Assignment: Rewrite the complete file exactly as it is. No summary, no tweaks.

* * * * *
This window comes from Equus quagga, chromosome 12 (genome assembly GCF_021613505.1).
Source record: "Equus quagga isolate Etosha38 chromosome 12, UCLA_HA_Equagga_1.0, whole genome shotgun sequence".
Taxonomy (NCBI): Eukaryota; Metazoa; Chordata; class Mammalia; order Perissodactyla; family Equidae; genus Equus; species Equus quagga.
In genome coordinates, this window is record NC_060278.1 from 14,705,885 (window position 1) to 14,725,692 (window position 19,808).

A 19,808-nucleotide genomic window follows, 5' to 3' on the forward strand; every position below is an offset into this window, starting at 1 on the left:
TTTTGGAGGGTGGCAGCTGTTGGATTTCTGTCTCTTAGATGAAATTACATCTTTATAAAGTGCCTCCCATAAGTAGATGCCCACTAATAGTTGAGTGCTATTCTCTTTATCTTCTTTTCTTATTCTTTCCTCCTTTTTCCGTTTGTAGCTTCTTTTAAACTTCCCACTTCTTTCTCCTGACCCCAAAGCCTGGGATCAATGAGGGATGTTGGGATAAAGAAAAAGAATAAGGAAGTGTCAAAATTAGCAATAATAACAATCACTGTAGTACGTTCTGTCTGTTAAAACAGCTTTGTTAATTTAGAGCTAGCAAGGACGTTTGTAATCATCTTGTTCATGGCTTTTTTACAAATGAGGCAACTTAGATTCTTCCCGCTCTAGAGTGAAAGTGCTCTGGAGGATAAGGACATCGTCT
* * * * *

This window comes from Equus quagga, chromosome 12 (genome assembly GCF_021613505.1).
Source record: "Equus quagga isolate Etosha38 chromosome 12, UCLA_HA_Equagga_1.0, whole genome shotgun sequence".
Taxonomy (NCBI): Eukaryota; Metazoa; Chordata; class Mammalia; order Perissodactyla; family Equidae; genus Equus; species Equus quagga.
In genome coordinates, this window is record NC_060278.1 from 14,705,885 (window position 1) to 14,725,692 (window position 19,808).

A 19,808-nucleotide genomic window follows, 5' to 3' on the forward strand; every position below is an offset into this window, starting at 1 on the left:
TTTTGGAGGGTGGCAGCTGTTGGATTTCTGTCTCTTAGATGAAATTACATCTTTATAAAGTGCCTCCCATAAGTAGATGCCCACTAATAGTTGAGTGCTATTCTCTTTATCTTCTTTTCTTATTCTTTCCTCCTTTTTCCGTTTGTAGCTTCTTTTAAACTTCCCACTTCTTTCTCCTGACCCCAAAGCCTGGGATCAATGAGGGATGTTGGGATAAAGAAAAAGAATAAGGAAGTGTCAAAATTAGCAATAATAACAATCACTGTAGTACGTTCTGTCTGTTAAAACAGCTTTGTTAATTTAGAGCTAGCAAGGACGTTTGTAATCATCTTGTTCATGGCTTTTTTACAAATGAGGCAACTTAGATTCTTCCCGCTCTAGAGTGAAAGTGCTCTGGAGGATAAGGACATCGTCT